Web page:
- ChatSecure: this mobile app works with many popular networks, including Facebook and Google Talk.
- CryptoCat: available for iOS, OSX, Chrome, and Firefox, this app lets you send encrypted text, files, and photos.
- Bleep: this free messaging app from BitTorrent provides encrypted, decentralized chat and voice calls.
- Pidgin: this desktop-based messaging client works with most popular messaging networks and offers a variety of plugins to secure and encrypt your communications.
- Jisti: this open source desktop app provides encrypted chat, calls, and video conferencing.
Encrypted Cloud Storage
Your pictures auto-backup to the cloud. Your office documents are stored there for easy collaboration. Even your computer syncs most of your files to an online server. These cloud services encrypt your data to make sure no one can see it but you.
- Tresorit: this cloud service encrypts all of your files on your machine before syncing them to the cloud, so nothing is vulnerable during transit.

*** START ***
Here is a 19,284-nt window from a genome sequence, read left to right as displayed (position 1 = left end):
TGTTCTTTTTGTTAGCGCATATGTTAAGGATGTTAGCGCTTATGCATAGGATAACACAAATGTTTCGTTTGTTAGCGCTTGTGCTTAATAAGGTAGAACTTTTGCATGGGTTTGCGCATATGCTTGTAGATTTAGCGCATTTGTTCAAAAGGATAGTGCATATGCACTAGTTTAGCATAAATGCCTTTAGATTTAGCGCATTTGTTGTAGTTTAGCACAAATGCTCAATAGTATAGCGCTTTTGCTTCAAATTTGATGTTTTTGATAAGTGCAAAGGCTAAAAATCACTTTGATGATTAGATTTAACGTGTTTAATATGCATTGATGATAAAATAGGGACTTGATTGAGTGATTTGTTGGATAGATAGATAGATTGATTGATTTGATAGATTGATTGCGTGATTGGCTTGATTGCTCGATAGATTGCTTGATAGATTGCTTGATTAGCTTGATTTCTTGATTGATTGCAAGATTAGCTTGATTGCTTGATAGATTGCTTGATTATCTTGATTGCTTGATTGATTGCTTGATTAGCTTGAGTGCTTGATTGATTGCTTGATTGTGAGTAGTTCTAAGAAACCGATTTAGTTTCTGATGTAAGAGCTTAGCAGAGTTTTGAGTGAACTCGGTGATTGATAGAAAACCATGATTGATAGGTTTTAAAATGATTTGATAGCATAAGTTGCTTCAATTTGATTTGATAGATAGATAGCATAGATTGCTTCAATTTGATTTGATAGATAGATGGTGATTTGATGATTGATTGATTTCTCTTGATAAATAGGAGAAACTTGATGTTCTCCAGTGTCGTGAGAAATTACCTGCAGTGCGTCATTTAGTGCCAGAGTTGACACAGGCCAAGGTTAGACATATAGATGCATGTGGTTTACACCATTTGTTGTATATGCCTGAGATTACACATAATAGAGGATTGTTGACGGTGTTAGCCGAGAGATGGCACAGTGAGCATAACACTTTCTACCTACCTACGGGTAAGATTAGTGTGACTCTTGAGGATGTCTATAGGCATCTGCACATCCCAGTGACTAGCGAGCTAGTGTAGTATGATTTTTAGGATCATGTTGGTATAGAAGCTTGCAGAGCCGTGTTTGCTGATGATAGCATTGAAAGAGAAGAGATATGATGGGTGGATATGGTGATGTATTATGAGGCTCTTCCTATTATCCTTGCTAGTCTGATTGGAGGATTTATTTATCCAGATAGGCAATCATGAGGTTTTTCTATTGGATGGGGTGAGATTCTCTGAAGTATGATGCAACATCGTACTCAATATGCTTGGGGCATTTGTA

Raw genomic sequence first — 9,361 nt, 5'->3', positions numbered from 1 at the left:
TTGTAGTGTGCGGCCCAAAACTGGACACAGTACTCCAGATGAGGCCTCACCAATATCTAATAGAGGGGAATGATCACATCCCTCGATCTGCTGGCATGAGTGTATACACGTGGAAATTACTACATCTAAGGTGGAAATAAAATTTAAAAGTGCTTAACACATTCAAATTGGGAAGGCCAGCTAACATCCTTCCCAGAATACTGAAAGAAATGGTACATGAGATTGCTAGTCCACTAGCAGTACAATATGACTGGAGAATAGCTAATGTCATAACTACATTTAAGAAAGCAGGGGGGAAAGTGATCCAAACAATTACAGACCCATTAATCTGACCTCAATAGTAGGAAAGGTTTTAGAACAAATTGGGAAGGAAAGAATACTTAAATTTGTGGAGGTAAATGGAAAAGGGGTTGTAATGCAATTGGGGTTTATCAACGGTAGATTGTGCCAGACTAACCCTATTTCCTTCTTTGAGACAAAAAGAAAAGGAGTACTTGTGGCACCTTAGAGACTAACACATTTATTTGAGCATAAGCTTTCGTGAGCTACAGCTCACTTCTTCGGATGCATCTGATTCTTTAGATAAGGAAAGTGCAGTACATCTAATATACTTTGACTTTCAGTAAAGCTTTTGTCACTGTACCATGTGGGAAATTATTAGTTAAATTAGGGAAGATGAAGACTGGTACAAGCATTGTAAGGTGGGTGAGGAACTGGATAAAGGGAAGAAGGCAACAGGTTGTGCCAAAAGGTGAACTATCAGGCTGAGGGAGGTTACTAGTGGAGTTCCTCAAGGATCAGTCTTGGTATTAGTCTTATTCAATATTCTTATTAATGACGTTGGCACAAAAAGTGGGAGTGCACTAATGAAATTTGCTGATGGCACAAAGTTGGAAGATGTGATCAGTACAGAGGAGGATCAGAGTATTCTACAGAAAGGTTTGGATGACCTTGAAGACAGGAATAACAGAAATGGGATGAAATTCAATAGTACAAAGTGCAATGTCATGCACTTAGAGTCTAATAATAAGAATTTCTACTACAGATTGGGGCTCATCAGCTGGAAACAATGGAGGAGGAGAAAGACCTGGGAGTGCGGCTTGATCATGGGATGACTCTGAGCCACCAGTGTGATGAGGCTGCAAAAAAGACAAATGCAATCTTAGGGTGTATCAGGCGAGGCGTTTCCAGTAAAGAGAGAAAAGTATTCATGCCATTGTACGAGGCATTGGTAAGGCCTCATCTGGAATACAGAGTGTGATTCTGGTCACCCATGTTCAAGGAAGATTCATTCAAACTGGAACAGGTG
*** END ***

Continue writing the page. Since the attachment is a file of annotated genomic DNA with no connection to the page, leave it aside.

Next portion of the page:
- Personal: this collaboration and personal privacy tool provides a range of features from secure file sharing, chat, and data storage. It can even encrypt data for an existing Dropbox account.
- SpiderOak: this provides local encryption and a “Zero Knowledge” policy, meaning their employees don’t have the ability to access your stored data.
- Box: designed for collaboration, this cloud provider encrypts your files in transit and can be integrated with a variety of business services.
- Boxcryptor: this app allows you to secure your files, regardless of which cloud service you’re using.
Admit it, you have far more personal information on your laptop than you should. Personal photos, business documents, tax returns, saved passwords, you name it. It’s a data breach waiting to happen. Try one of these programs to keep it secure.